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The wanderer
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Does anyone know if they cross-pollinate, and if so, how far apart they should be?

Rabbits chewed all the bark off the bottom two feet of two of our apple trees the winter before last and the trees died. Little trees are coming up around the base of each one, and I've heard that they're going to be crabapple and not apple trees, because they're below the graft.

Will they produce actual crabapples? Should I leave them and let them grow? Will they hurt the production of real apples on our 6 other apple trees? :scratch
 

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Most apples need a different type of apple or crabapple to pollinate them properly.. Many of the orchards here to save room and grow more apple trees and still have good pollination will graft one branch in about every 5th tree with a crabapple. this ensures good cross pollination and fruit set.
I have an antique apple called Gravenstien and a yellow delicious. the gravenstien didn't make many apples till the baby yellow D started blooming.
Plus, many folks don't know this but good crabapples are great for making your own pectin for jams and jellies. and make a good jelly on their own.
 

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I am still going through trial and error as to which Apple varieties thrive in my niche of the world.

I rely on Mason bees here and they seem to be robust year after year.

I have found crabapples to be very drought, heat and cold tolerant here so I have started a number to (try to be) rock steady pollinator stock for the fruit trees.

That said, there are a large number of crabapple varieties and each interacts differently just as apples do, so I am a long way from figuring that out, I am just practicing trial and error.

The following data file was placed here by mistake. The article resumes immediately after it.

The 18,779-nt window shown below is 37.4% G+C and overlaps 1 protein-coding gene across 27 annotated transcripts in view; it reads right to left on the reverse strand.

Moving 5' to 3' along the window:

I do like the idea of grafting of crabs onto apple stock. I will have to find out more about that!
 

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The wanderer
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Discussion Starter · #4 ·
Oh wow, I've never known any of that about crabapples and pollinating! I guess I should let these crabapples grow and see what happens.

We have 4 different kinds of apple trees, and when we bought them we ordered trees that would be hardy at least one zone colder than we're 'supposedly' in here. We're up the mountain several hundred feet above the valley near us, and it's hard to convince the plant nurseries that our season is so much shorter than where the post office is, 7 miles away.

In fact, it isn't the cold so much as the short number of growing days that hurts our fruit trees. Nothing leafs out here until around the first of June. My apple trees blossom around the second week of June (this year they were a week later than that). Often the bees aren't out and about much yet, though we've played with hand-pollinated. More often than not the blossoms get a good freeze and we lose most of them.

By the first of September we're getting frost most nights and leaves are turning yellow. The few apples we had on the trees last year got some freeze damage before we realized what was happening.